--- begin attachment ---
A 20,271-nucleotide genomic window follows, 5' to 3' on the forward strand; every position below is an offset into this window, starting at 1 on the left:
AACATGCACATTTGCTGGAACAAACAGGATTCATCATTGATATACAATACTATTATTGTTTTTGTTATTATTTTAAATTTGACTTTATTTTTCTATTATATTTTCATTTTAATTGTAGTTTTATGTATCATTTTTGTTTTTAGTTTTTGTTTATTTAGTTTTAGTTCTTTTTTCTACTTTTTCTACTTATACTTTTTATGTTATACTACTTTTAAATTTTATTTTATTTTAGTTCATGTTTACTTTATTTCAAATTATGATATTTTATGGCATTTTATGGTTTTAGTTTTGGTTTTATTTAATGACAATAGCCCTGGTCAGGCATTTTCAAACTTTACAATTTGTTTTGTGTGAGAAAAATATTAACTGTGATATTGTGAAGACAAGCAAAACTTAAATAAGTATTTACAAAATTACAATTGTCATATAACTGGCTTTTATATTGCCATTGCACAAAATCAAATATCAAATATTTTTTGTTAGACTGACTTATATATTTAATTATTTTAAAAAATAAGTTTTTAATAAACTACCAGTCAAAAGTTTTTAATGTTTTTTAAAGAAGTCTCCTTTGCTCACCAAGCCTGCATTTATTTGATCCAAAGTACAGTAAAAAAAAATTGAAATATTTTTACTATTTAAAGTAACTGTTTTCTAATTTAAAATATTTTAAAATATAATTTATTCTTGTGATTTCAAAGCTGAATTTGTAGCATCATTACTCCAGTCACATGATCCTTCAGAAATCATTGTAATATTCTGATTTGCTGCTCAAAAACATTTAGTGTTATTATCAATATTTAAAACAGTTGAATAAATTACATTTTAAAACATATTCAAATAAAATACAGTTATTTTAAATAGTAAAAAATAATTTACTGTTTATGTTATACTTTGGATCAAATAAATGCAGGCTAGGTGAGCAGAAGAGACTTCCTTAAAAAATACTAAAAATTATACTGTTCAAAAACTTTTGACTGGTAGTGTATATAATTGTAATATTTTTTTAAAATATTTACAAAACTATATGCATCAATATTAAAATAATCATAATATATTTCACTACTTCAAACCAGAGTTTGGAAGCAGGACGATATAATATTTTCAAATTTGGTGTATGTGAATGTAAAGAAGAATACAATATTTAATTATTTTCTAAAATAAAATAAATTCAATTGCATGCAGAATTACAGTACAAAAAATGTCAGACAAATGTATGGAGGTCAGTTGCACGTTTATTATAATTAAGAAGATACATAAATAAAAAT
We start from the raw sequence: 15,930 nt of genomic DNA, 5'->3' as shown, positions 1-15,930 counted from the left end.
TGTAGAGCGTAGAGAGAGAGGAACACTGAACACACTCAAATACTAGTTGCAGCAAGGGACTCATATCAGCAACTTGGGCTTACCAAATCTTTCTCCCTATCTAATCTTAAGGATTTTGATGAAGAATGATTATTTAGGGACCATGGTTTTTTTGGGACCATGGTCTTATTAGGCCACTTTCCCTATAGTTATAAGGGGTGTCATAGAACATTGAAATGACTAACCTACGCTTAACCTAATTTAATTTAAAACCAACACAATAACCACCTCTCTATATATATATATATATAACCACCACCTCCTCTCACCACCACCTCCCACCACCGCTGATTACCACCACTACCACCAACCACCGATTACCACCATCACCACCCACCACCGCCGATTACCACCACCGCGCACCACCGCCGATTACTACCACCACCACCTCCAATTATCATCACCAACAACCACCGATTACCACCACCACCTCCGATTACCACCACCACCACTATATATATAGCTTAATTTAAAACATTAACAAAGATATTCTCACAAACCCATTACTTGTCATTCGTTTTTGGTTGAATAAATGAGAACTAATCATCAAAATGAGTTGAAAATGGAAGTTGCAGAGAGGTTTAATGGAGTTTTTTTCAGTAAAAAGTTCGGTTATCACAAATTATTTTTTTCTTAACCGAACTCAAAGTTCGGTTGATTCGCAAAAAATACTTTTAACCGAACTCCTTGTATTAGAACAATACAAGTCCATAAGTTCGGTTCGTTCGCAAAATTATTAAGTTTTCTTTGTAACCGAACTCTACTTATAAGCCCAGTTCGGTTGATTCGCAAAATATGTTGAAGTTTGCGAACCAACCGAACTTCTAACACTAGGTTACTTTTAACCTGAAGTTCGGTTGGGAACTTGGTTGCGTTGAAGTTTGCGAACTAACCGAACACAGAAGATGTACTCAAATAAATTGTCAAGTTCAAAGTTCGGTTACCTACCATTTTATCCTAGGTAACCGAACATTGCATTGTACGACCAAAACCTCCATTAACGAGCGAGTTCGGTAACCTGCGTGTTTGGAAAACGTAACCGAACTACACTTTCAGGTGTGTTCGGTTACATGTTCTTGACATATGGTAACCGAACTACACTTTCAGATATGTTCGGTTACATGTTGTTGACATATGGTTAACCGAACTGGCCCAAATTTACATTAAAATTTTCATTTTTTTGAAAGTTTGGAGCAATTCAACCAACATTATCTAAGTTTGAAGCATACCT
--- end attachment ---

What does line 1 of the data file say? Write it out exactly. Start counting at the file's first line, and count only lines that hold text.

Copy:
A 20,271-nucleotide genomic window follows, 5' to 3' on the forward strand; every position below is an offset into this window, starting at 1 on the left: